A look back at the first Android phone, 10 years later
Jane Goodall Institute
It’s strange to think that only 10 years ago, the concept of an Android phone was still brand new. At the time, the mobile industry was dominated by three main operating systems. The largest player was Apple, which was selling the iPhone 3GS. Its iPhone OS (the name at the time) ran on 50 percent of mobile devices on the market. Following behind was BlackBerry, with 22 percent of the market and its shiny new Bold 9000 on offer. Windows lagged behind, even then, but was far from dead. Phones like the Sony Ericsson Xperia X1 ran Microsoft’s operating system, giving it 11 percent market share.
Into this environment came a brave new operating system, one that had been in development for several years already and had the heft of Google behind it, thanks to a 2005 acquisition. Not only did Android benefit from the depth of Google’s pockets, but it also benefitted from the tie-in with Google’s most popular services, like Gmail and YouTube. Looking back, it seems obvious that Android would end up becoming the biggest mobile operating system in the world, but in 2008 it wasn’t even clear how much that title would come to mean.
Still, even at that time, Google making its first foray into mobile operating systems was a major event. It came in the form of HTC’s T-Mobile G1, or HTC Dream as it’s known outside the U.S. The G1 was priced at $179 — which was pretty affordable even in those days — and featured top-of-the-line specs including a Qualcomm MSM7201A processor, 192MB of RAM, and 256MB of internal storage (expandable up to 16GB). It also stocked a 3.15MP rear camera, a 1,150mAh battery, and much more — see the full list below.
HTC G1 specs:
- 3.2-inch display with 320 x 480 resolution
- Qualcomm MSM 7201A processor
- Adreno 130 GPU
- 192MB RAM
- 256MB internal storage, expandable up to 16GB
- 1,150mAh battery
- 3.15MP rear camera
- 158 grams
- Around 17mm thick
- Android 1.0 (supported up to Android 1.6 Donut)
- Proprietary ExtUSB port
- No 3.5mm headphone jack
As for design, it was plastic and cheap-looking, a far cry from the sophistication of Apple’s iPhone 3G. It did feature a pretty nifty slider though, which pushed up to reveal a keyboard — a design tactic frequently used at the time. Also typical of mobile phones of that era: It was heavy and thick. Weighing in at 158 grams, it was only 19 grams less than the modern-day iPhone XS, a larger and much more technically complex device. At two-thirds of an inch thick, it was also much thicker than anything on the market today.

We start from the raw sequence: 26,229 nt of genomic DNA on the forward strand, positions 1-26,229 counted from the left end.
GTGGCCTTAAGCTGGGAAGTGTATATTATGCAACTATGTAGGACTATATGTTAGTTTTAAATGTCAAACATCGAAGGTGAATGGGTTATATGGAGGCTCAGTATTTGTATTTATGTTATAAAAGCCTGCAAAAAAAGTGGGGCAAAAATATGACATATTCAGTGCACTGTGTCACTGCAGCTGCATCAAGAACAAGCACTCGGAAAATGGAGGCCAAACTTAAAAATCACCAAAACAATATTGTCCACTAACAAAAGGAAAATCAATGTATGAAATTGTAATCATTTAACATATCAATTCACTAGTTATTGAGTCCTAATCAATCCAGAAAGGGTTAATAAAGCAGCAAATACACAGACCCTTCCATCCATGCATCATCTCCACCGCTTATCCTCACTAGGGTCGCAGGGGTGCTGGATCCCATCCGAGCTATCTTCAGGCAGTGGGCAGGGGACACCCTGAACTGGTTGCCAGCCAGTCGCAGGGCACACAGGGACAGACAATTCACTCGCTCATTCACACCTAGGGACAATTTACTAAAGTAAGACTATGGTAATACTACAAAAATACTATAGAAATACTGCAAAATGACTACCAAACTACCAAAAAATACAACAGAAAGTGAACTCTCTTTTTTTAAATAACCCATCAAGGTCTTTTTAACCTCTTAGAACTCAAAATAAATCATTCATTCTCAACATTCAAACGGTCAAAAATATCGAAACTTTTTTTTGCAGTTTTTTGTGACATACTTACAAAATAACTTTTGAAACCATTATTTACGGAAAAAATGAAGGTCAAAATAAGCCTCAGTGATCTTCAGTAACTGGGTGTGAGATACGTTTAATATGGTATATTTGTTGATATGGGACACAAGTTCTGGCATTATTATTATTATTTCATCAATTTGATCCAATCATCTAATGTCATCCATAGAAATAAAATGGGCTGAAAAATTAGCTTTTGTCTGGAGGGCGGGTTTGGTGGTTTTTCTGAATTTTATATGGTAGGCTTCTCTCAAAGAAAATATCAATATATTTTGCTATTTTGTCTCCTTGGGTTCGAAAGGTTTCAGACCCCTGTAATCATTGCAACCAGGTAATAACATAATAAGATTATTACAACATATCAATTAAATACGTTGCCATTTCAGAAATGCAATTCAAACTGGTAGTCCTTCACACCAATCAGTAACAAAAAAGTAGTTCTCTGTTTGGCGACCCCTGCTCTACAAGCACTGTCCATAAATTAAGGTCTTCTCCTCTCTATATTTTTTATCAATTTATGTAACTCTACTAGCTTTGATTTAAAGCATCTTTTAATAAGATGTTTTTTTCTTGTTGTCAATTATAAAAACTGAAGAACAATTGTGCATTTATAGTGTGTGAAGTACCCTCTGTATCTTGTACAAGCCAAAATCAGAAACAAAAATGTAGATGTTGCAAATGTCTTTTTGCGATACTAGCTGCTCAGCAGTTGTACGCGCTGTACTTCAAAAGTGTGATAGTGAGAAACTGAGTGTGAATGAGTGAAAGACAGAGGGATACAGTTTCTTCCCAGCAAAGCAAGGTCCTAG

One last knock on the design: It didn’t have a 3.5mm headphone jack, instead providing an adapter to use with its proprietary ExtUSB port — though that may be one of the traits that’s closest to modern Android devices.
Reviews were mixed when it came to the hardware. In particular, the G1’s design and battery life (5 hours of talk time) weren’t earning it any popularity. When it came to software, however, most agreed that this was an operating system that held immense potential.
The HTC G1’s international model was known as the HTC Dream and some models even featured a AZERTY keyboard. https://www.flickr.com/photos/ma-vie-mon-oeuvre/
The G1 ran Android version 1.0 (no dessert theme yet) and came with features like custom home screens, widgets, app multitasking (even for third-party apps) a notification drawer, and the Android Market, which had 50 or so apps and games at launch. A lot of those things were new an interesting ideas that put a much higher priority on an open ecosystem than any other OS on the market — not to mention the fact that Android was openly available for other device manufacturers to use (and customize) as they saw fit.
That would ultimately be the key to Android’s longevity and success, leading it to more than 85 percent market share 10 years later in 2018. It wasn’t just the use of the OS by other manufacturers that led to its popularity and position as Apple’s main competitor, but the open and collaborative ecosystem it fostered around apps and customization.
For enthusiasts, Android became the platform for people who wanted their device to be unique and individualized. At first, that advantage came at some expense — Android was rough around the edges, with a lot more bugs and issues — but over the years, it has delivered a smooth and reliable experience.
It’s not perfect, of course. Fragmentation is still a major issue (the rate of iOS users on the latest software versus Android will always be abysmal), and there’s a whole lot of user data collection going on by Google. Still, it remains one of the most interesting parts of the mobile industry, even now that it’s a much more mature, stable, and, to some extent, staid market. From live wallpapers to Google Duplex, Android continues to push boundaries.
Here’s to the 10th anniversary of an operating system that has grown to encompass so much of the mobile world — not to mention its evolution to new platforms including cars, wearables, and more. One can only manage how it will transform the world in the next 10 years.
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